But this reminds me a bit of 9/11 (i’m not going to go into a 9/11 story BUT)…I was working down there in like October of 2001 at a place that served the rescue workers food, blah blah blah, and I remember walking out of the joint one night, about maybe 9pm, looking at “ground zero” and thinking shit this looks like DIE HARD 6, the part where they blow up the World Trade Center and Bruce Willis’s wife is stuck down in the subway station etc etc, the film they had to shelve because it would be too difficult for people…it looked totally overdone, and well, fake! We’re so accustomed to seeing these computer-generated images the only way for my brain to process this sight was to make that association.

    Another interesting aspect of this is that the film “community” pitched in with most of those huge floodlights, so ground zero work could continue at night, so the area had truly been “lit” by film people in a very real way.

    anyway great post!! thanks

    • That will ferrell video is brilliant, thank you! I see it’s from 2009, so my observations are a bit dated. It’s interesting to hear how these little tidbits actually work their way into movies, like the producer wanting louder vomiting and the ease of these things on CGI. But what exactly IS IT that they’re recognizing on that reptilian level? Just the image as it relates to other films, and summons that memory? Or something more? Wow, I didn’t know that about the floodlights at ground zero. I do remember the military vehicles around manhattan and feeling like it looked like a movie–and that’s what worries me slightly about this stuff is it does seem that the images we see over and over we tend to make real in some way. And I don’t want to vomit a lot or die a big black scary cloud! Walking away from the explosion might be OK, though. Thank you for your interesting thoughts!

  2. You know what else has vomiting in it? Every short story written for a college class, it turns out!

  3. Ha, thanks Sara!

    I think it would be super hard to walk away from explosion and not want to look back at it and, you know, make sure everything that you wanted to blow up actually blew up, right?

    No indeed I’m sure these specific images you mention are archtypical (sp??) stuff, we know they affect people profoundly, it’s just now we’ve seen them a zillion times it’s kind of a sad thing that we tend to get numb to their power and purpose.

    Of course we fetish-ize food and eating and vomiting and being fat and anorexic, there are reality shows aplenty to bear this out. The dramatized vomiting thing probably started out as a means to humanize a character, or to indicate that they’ve fallen so far into their own personal hell that here they are vomiting! That seems more easily understood, I don’t know…..the vomiting in the Exorcist was kinda fun tho!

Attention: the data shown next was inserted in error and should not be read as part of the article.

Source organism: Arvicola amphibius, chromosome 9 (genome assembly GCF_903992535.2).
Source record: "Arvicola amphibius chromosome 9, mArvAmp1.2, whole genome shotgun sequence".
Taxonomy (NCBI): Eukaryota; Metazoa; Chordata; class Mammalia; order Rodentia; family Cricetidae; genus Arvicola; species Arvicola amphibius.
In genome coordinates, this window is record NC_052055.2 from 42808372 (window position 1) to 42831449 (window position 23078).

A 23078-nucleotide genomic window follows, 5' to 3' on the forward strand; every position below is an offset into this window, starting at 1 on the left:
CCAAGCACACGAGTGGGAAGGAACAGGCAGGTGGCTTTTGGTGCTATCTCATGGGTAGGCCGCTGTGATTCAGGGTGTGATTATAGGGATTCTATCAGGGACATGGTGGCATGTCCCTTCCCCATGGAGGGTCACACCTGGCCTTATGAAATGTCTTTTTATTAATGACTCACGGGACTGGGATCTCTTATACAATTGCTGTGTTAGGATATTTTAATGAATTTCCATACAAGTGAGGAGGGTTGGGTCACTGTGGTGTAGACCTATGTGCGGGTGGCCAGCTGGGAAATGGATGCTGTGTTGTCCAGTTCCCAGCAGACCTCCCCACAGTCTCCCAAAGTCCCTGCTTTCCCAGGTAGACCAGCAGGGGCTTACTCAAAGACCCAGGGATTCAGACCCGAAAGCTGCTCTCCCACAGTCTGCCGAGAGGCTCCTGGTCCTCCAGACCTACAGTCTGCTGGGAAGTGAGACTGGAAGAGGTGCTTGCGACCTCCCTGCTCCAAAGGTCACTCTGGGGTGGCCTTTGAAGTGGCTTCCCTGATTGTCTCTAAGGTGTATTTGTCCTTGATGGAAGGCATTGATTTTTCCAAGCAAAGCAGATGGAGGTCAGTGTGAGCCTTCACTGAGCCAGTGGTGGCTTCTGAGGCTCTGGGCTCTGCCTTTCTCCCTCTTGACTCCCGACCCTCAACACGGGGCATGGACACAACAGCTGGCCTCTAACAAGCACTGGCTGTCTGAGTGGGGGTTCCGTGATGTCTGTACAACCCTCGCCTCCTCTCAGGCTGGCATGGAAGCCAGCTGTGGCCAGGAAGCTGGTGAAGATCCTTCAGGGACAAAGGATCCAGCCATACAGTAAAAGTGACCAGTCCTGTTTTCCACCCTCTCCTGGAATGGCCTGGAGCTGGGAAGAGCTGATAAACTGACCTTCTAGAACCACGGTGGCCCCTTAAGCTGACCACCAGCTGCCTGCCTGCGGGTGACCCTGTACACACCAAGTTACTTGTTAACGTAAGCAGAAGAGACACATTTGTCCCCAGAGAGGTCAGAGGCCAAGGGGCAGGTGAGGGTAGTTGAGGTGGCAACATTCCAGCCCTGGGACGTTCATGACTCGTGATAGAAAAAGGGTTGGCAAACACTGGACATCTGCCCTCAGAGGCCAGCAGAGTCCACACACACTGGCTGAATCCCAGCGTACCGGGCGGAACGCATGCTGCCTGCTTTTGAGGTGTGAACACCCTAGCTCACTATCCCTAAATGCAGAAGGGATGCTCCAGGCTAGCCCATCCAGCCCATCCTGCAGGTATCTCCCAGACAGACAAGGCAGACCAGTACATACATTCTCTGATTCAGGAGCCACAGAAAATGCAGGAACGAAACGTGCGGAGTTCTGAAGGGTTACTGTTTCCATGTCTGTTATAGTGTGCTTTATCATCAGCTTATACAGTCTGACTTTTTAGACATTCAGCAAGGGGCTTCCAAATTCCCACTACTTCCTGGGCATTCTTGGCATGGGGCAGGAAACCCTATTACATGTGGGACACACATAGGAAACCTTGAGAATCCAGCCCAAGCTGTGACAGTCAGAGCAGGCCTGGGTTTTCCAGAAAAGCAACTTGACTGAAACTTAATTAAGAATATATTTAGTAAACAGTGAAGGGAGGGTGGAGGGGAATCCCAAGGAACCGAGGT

Back with the film thing, I think we can’t yet know the CGI is going to do to the human imagination, it’s pretty weird to me that I might go and see something like INCEPTION, which in premise sounds trippy and great, but when you actually watch the streets of Paris folding up on you like a California roll there’s something (at least for me) that goes ah they programmed that, that’s an interesting idea and they executed it pretty well, but there’s nothing visceral or frightening about it, and there really should be.

    Not to be fusty but of course when Orson Welles didn’t have a set he propped up a lamppost and an overhead light and fogged everything else out, it’s so much more effective because your brain fills in the details. Or the PSYCHO shower scene, it’s what you don’t see. Like the whole problem with “monster” horror film, once the monster gets revealed the movie is basically over.

    As for why these images are repeated, there’s the laziness factor (it worked in this context, let’s just keep doing it). On a more sinister level, and this is slightly tangential but still relevant I think, we have this militarized society here, and there’s no doubt in my mind, especially in the early years of this century that TV shows like 24 and certain action films depicted torture and other repulsive, basically immoral (and illegal) behaviors to prep the masses, the message is hey Jack Bauer is just doing his job cos if he doesn’t torture this terrorist guy Los Angeles will blow up and they have his daughter and what can he do? But I really do think these devices made horrors like Abu Ghraib have far less of an emotional impact. I think the imagery in these shows went a long way for clearing a path for pigs like Cheney to sit there and say waterboarding is fantastic and saves lives. And this is beyond tragic and is so deeply ingrained at this point that it’s hard to say where we go from here….